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 ::  Abstract
 ::  Introduction
 ::  Methods
 ::  Results
 ::  Discussion
 ::  References
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PAPERS
Year : 1994  |  Volume : 40  |  Issue : 2  |  Page : 65-7

Modulation of Kupffer cell activity by Tinospora cordifolia in liver damage.


Dept of Pharmocology, Seth GS Medical College, Parel, Bombay.

Correspondence Address:
D S Nagarkatti
Dept of Pharmocology, Seth GS Medical College, Parel, Bombay.

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Source of Support: None, Conflict of Interest: None


PMID: 0008737554

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 :: Abstract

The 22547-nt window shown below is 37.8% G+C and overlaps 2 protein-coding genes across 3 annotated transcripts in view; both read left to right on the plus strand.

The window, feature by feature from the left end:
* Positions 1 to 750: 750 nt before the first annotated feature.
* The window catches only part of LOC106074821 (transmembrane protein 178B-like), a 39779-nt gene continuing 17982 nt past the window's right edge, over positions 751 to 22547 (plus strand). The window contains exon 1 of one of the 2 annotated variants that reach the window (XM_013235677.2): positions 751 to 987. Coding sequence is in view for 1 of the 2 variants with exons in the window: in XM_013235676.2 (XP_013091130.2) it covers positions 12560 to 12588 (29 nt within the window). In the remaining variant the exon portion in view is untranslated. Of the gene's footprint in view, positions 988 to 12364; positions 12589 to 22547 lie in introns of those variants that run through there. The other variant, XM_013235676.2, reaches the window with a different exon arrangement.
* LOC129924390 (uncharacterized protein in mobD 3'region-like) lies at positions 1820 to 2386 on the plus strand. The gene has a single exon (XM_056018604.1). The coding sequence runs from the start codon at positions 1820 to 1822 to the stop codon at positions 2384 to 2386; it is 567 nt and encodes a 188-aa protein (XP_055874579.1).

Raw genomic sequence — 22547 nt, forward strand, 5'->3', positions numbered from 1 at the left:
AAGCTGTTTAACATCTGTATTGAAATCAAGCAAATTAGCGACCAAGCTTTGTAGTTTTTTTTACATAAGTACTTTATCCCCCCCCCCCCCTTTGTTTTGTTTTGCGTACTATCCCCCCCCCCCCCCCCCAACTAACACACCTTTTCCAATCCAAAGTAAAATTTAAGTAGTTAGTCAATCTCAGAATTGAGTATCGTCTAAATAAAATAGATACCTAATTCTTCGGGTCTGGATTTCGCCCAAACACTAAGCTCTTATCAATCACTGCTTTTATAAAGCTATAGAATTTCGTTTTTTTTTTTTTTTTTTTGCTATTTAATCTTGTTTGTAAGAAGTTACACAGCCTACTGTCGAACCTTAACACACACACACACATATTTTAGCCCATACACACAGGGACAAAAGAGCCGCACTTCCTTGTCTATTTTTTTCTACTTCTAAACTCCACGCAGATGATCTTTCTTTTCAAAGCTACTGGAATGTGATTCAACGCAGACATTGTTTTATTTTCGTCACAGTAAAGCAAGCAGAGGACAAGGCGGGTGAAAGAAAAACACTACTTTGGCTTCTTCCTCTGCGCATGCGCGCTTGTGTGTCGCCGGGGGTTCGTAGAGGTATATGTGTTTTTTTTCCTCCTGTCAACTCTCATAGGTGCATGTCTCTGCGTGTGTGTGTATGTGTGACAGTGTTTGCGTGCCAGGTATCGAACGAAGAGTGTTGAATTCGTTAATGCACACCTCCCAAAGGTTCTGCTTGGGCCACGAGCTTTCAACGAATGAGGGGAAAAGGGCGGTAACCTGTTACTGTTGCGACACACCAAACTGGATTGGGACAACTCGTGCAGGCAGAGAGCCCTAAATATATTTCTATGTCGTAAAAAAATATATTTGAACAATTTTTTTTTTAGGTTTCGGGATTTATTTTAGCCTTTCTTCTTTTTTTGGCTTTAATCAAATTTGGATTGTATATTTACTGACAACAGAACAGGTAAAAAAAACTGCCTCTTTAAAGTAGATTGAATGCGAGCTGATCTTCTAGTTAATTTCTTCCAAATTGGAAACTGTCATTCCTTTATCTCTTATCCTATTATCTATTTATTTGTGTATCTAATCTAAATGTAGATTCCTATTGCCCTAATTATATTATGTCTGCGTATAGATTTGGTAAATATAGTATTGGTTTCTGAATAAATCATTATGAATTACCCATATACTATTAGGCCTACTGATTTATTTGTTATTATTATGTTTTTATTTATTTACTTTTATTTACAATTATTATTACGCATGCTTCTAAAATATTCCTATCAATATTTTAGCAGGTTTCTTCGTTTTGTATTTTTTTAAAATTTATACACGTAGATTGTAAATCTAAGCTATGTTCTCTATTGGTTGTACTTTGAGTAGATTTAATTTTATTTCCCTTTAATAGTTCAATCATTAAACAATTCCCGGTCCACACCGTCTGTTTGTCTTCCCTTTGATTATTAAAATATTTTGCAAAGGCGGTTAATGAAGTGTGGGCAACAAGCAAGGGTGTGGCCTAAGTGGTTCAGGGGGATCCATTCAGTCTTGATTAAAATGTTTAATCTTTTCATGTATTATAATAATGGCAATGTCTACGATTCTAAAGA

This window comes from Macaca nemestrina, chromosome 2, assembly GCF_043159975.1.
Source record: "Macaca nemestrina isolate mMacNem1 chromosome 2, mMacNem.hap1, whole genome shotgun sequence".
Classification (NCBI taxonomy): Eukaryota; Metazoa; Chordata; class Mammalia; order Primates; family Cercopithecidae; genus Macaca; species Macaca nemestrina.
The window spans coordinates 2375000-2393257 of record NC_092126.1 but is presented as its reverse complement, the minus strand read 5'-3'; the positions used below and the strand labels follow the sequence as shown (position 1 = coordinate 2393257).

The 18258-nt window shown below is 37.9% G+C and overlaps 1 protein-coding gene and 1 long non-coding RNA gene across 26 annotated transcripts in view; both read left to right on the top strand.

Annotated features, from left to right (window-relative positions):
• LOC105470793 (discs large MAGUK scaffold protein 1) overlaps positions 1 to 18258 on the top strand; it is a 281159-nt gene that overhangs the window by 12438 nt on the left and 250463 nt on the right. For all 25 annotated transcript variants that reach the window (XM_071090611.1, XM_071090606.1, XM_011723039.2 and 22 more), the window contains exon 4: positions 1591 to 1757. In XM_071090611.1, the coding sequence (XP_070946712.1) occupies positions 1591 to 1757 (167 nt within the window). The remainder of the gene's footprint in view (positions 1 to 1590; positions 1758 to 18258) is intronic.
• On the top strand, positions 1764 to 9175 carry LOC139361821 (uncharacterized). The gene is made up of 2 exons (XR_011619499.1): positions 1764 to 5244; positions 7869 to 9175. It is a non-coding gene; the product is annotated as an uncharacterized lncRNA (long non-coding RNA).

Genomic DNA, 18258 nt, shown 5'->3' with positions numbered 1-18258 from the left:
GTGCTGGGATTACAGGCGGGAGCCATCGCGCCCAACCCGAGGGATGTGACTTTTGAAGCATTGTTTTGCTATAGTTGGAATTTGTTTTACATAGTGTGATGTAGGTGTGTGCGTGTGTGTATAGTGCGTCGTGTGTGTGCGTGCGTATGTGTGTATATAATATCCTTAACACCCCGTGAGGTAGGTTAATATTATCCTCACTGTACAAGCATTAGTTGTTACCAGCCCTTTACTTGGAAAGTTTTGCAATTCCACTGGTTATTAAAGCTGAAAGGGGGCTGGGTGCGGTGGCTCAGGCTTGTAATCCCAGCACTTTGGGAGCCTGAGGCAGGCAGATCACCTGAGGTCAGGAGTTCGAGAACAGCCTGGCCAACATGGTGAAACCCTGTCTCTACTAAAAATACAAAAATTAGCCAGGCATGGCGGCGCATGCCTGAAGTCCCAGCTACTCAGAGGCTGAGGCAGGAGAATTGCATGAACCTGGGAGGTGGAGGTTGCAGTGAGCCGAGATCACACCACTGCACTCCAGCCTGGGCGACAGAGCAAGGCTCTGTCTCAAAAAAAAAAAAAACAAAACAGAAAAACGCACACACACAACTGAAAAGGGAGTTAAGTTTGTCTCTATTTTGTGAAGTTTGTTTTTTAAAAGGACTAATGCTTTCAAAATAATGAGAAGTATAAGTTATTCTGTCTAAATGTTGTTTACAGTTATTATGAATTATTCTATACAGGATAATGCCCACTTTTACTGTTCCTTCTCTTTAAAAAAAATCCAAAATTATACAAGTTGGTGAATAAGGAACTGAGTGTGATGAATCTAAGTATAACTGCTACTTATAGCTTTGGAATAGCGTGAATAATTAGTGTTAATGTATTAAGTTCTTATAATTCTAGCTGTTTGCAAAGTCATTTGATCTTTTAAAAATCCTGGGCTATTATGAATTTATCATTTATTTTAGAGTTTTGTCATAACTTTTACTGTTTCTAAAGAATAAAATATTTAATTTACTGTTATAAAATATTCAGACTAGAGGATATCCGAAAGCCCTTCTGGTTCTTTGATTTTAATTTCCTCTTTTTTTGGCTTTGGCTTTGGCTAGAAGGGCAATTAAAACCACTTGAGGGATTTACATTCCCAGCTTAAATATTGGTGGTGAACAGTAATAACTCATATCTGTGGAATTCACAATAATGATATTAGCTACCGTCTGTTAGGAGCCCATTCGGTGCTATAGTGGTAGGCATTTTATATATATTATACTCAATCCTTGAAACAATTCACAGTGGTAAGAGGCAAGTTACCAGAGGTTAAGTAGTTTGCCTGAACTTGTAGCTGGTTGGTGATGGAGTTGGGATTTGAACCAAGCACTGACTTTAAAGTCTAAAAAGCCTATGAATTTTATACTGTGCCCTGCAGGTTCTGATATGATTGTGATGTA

Kupffer cells are major determinants of outcome of liver injury. Their activity was therefore studied in a model of chronic liver disease. The effect of Tinospora cordifolia, an indigenous agent with proven hepatoprotective activity, was evaluated on Kupffer cell function, using carbon clearance test as a parameter. Rats were divided into two major groups. In Gp I which served as normal control t1/2 of carbon was 9.48 +/- 4.14 min. GpII received horse-serum in a dose of 0.5 ml/100 gm b.w. i.p. for a period of 12 weeks and was divided into three sub-groups. In Gp IIA at the end of 12 weeks half-life of carbon was found to be significantly increased to 19.86 +/- 7.95 min (p < 0.01). Indicating suppressed Kupffer cell function in chronic liver damage. In Gp IIB treated with vehicle for 4 more weeks there was significant prolongation of half-life to 38.32 +/- 10.61 min (p < 0.01), indicating perpetuation of damage in absence of damaging agent. Whereas in Gp IIc, treated with Tinospora cordifolia t 1/2 was decreased to 14.24 7.74 min (p < .01), as compared to vehicle control indicating a significant improvement in Kupffer cell function and a trend towards normalization.